Evelyn Pain is currently a PhD candidate at Stony Brook University. She was awarded a Leakey Foundation Research Grant during our spring 2016 cycle for her project entitled “Functions of male woolly monkey morphological variation in Yasuní, Ecuador.”
Sexual size dimorphism (the size difference between males and females) is thought to be driven by competition between males for access to females. Where direct male-male competition is more intense males are expected to be larger than females. While many primate species follow this pattern, there are intriguing exceptions that remain unexplained. Because estimates of sexual size dimorphism are a major tool for inferring the behavior of fossil hominins, understanding what causes deviations from the typical pattern will improve our understanding of human origins.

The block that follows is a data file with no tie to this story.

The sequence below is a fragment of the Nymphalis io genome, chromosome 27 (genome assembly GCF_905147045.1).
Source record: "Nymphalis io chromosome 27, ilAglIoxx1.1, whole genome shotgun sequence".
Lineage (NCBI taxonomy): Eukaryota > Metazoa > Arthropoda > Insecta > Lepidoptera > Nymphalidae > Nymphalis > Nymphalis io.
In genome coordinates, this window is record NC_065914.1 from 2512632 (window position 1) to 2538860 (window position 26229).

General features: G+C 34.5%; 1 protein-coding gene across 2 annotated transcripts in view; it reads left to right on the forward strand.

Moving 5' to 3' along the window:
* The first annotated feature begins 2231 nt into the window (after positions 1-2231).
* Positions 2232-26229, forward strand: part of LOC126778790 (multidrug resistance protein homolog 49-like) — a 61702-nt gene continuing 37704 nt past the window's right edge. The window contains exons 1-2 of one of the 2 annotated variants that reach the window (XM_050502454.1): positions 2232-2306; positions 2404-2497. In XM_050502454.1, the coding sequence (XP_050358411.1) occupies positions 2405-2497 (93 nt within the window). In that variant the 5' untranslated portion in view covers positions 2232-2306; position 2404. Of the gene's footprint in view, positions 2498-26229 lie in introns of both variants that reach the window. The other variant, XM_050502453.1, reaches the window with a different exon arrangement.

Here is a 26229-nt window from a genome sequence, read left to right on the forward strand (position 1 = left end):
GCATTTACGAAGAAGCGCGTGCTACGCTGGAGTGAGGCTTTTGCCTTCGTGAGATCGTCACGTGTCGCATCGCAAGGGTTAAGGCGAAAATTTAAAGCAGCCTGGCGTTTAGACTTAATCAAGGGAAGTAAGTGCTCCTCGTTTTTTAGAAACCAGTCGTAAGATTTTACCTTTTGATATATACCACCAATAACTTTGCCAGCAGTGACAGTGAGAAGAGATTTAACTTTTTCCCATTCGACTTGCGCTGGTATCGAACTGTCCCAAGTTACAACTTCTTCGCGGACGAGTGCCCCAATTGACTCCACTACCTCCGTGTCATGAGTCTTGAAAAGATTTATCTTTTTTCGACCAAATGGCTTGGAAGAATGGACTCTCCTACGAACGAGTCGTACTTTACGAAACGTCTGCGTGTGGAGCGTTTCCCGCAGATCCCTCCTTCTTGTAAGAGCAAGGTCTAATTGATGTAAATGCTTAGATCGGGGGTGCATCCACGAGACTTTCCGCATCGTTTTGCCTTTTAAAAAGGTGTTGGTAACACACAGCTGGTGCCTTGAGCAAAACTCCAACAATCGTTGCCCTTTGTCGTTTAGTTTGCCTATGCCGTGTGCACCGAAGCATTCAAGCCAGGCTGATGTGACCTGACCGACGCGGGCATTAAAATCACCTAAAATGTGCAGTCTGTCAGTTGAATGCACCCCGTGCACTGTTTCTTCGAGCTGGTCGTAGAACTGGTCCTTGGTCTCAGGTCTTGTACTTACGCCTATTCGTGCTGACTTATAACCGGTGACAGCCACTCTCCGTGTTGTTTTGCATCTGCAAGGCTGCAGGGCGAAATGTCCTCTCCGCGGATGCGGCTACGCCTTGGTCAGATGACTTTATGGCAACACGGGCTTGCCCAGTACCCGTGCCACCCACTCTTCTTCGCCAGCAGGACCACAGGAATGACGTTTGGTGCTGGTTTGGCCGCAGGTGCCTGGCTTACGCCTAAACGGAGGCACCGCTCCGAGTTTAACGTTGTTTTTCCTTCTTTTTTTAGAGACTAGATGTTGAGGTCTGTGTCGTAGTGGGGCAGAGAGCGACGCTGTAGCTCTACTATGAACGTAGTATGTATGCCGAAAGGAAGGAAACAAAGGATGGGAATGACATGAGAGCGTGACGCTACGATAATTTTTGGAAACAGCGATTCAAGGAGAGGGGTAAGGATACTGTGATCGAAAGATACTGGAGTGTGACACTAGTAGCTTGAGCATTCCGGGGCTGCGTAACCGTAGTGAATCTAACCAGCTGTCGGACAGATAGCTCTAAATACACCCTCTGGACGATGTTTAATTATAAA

My dissertation research aims to explore factors affecting competition among male woolly monkeys (Lagothrix poeppigii) at the Tiputini Biodiversity Station in Yasuní, Ecuador. Woolly monkeys have higher sexual size dimorphism than expected considering the low levels of aggression observed between males. This project specifically examines whether variation among males in body size and hormone levels relates to access to females. Males in this species are highly variable in their morphology and body size, which may play a role in mitigating male-male competition. My team and I will be collecting data on male behavior, male size (remotely using scaled photographs), as well as testosterone and corticosterone (a stress hormone) levels (via fecal samples). Morphological variation within a sex has not been well studied and this will be one of the first projects to examine how this variation impacts competition.